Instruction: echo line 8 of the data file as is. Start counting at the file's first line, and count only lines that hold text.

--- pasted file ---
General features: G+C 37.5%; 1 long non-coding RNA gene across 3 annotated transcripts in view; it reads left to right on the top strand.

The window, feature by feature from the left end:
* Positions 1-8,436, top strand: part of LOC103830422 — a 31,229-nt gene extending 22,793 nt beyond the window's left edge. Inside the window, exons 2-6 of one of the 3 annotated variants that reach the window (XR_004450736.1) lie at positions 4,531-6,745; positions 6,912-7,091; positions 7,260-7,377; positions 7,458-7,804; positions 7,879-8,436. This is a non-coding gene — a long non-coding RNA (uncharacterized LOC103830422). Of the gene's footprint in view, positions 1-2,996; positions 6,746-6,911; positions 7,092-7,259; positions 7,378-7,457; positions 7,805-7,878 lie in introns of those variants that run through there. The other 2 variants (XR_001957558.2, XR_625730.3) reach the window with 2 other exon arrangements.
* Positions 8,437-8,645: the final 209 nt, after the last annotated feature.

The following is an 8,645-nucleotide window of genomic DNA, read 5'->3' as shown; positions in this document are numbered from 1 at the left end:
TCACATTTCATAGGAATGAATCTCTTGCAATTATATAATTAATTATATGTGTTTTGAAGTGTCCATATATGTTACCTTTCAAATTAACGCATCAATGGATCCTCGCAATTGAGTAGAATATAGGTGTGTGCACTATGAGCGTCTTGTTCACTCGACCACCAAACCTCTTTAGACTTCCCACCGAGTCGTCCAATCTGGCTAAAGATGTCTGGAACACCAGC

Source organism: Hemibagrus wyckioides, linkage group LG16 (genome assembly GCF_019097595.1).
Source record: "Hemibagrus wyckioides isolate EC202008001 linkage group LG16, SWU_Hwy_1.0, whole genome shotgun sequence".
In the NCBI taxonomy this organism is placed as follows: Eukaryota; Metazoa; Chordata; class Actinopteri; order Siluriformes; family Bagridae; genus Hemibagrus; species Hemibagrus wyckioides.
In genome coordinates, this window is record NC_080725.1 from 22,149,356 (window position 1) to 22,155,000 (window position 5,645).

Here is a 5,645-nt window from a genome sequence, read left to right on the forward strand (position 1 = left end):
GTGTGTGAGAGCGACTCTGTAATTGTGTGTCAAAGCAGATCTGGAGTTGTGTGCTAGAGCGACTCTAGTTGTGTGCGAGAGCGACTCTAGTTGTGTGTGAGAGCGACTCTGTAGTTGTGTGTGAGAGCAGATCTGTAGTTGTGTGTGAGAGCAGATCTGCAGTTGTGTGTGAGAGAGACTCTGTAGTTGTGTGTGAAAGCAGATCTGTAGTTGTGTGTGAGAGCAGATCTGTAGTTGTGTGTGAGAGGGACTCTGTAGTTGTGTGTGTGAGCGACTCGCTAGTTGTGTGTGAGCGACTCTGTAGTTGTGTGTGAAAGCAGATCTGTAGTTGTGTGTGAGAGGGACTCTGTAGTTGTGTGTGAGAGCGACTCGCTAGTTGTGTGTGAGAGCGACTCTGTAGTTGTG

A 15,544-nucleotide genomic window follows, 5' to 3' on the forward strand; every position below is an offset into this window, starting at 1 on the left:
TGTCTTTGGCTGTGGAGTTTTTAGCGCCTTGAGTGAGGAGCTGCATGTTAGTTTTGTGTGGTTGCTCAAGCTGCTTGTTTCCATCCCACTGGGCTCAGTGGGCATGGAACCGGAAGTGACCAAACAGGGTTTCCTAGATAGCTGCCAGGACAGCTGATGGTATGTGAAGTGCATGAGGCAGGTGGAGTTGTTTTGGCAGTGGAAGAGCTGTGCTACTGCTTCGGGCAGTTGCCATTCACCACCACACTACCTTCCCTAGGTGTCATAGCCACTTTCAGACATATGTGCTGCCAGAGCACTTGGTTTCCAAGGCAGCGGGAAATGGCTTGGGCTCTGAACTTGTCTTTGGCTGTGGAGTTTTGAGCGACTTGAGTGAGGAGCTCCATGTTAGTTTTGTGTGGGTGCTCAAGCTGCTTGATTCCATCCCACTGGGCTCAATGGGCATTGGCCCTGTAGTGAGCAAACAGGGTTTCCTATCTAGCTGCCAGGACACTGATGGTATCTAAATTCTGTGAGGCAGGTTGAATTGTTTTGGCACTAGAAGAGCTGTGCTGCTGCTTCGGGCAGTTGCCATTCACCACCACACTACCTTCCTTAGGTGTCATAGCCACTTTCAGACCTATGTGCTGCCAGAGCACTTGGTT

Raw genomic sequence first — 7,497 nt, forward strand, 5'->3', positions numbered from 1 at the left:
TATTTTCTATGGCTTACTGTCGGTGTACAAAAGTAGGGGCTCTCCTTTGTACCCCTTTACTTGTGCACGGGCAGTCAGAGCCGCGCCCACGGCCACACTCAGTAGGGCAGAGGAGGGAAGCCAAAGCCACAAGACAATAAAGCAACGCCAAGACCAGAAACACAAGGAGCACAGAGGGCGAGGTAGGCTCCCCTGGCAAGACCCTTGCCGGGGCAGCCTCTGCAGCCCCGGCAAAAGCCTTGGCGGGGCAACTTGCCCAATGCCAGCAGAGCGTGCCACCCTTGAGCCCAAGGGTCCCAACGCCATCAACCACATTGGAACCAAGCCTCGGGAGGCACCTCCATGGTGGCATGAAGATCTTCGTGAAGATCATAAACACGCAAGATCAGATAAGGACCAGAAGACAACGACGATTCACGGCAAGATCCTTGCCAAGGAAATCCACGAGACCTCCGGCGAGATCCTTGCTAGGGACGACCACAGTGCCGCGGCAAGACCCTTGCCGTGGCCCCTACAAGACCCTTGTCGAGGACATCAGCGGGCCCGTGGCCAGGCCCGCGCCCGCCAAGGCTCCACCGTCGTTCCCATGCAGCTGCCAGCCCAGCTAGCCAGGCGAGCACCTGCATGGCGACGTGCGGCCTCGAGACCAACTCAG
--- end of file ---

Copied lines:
Source record: "Hemibagrus wyckioides isolate EC202008001 linkage group LG16, SWU_Hwy_1.0, whole genome shotgun sequence".